If you have a disputed debt, then you should take care to list the amount the creditor claims you owe, not what you believe you owe. The exact amount you owe may or may not matter since a discharge eliminates the liability regardless of amount. This is true for both a Chapter 7 liquidation and a Chapter 13 repayment plan. However, if you do not list a certain creditor or debt when you file for bankruptcy, then you may not receive a discharge for that debt. This means the creditor may be able to bring collection actions against you even after you receive a bankruptcy discharge. The fact is that you must list all debts, even ones that are not subject to discharge.

Questions About Confusing Debt? Contact Ascent Law Firm Bankruptcy Attorneys

The rules for filing bankruptcy can be confusing, especially if you owe or may owe many different types of debt. If you are considering bankruptcy, then contact Ascent Law Firm bankruptcy attorneys for legal advice before you file. In a free initial consultation, we can gather information about your debts and advise you whether bankruptcy is right for you. If so, then we can assist in filing all the necessary paperwork, including generating a comprehensive list of all creditors. Whether you owe contingent, unliquidated and/or disputed debt, we will work to ensure the bankruptcy process goes smoothly.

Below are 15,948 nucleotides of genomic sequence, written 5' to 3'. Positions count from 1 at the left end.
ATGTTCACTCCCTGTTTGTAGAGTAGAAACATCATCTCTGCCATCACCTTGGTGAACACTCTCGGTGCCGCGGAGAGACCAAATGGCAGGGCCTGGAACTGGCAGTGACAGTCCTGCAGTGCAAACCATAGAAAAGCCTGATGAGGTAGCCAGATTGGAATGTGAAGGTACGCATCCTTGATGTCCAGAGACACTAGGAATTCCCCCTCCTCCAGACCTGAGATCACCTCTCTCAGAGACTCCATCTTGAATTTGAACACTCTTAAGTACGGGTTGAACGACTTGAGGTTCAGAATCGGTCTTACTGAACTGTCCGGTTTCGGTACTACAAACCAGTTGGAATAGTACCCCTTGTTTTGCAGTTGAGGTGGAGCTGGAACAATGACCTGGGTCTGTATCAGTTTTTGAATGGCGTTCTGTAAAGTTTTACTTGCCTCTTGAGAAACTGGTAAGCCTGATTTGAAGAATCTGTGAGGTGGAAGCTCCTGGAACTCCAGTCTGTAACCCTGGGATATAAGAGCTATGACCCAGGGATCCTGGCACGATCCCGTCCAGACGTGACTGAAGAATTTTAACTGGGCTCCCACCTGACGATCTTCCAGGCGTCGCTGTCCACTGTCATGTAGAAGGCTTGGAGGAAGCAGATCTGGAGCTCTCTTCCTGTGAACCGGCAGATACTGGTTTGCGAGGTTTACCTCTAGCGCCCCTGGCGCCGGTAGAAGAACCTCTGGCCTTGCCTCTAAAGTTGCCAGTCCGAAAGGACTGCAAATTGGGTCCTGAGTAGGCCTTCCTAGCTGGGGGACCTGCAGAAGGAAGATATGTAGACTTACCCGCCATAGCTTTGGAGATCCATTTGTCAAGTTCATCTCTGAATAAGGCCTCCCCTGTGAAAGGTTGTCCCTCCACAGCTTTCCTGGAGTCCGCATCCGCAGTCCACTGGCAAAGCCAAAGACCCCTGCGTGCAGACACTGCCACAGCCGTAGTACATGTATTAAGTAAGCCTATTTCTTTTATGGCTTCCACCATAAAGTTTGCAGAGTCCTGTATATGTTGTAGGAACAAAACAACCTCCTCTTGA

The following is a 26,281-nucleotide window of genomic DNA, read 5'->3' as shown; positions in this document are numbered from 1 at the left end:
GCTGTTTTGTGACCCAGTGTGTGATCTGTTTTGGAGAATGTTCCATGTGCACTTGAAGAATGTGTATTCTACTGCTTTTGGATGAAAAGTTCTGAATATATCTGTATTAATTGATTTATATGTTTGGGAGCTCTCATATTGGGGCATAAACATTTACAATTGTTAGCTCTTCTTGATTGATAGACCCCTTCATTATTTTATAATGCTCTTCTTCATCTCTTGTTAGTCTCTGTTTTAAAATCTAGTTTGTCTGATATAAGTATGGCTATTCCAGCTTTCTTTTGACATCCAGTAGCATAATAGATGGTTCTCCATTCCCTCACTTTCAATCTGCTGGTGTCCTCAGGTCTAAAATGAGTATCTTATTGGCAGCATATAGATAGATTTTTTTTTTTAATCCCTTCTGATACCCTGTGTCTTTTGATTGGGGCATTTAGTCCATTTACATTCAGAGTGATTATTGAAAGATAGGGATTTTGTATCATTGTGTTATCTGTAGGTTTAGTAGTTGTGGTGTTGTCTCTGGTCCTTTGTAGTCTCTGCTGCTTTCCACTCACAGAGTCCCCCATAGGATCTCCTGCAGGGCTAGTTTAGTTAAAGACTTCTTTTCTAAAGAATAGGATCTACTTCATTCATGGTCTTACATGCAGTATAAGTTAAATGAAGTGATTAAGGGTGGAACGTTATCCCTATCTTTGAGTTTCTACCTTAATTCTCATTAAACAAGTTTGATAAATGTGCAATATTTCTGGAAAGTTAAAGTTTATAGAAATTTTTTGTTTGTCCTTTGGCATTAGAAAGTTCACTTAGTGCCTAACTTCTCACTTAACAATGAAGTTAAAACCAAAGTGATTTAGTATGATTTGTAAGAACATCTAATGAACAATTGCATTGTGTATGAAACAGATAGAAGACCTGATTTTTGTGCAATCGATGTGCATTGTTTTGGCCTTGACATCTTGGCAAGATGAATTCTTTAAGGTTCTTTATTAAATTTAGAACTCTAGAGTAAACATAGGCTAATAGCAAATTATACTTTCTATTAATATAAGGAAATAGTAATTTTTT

Free Initial Consultation with Lawyer

It’s not a matter of if, it’s a matter of when. Legal problems come to everyone. Whether it’s your son who gets in a car wreck, your uncle who loses his job and needs to file for bankruptcy, your sister’s brother who’s getting divorced, or a grandparent that passes away without a will -all of us have legal issues and questions that arise. So when you have a law question, call Ascent Law for your free consultation (801) 676-5506. We want to help you!

Michael R. Anderson, JD

Ascent Law LLC
8833 S. Redwood Road, Suite C
West Jordan, Utah
84088 United States

Telephone: (801) 676-5506

Ascent Law LLC

4.9 stars – based on 67 reviews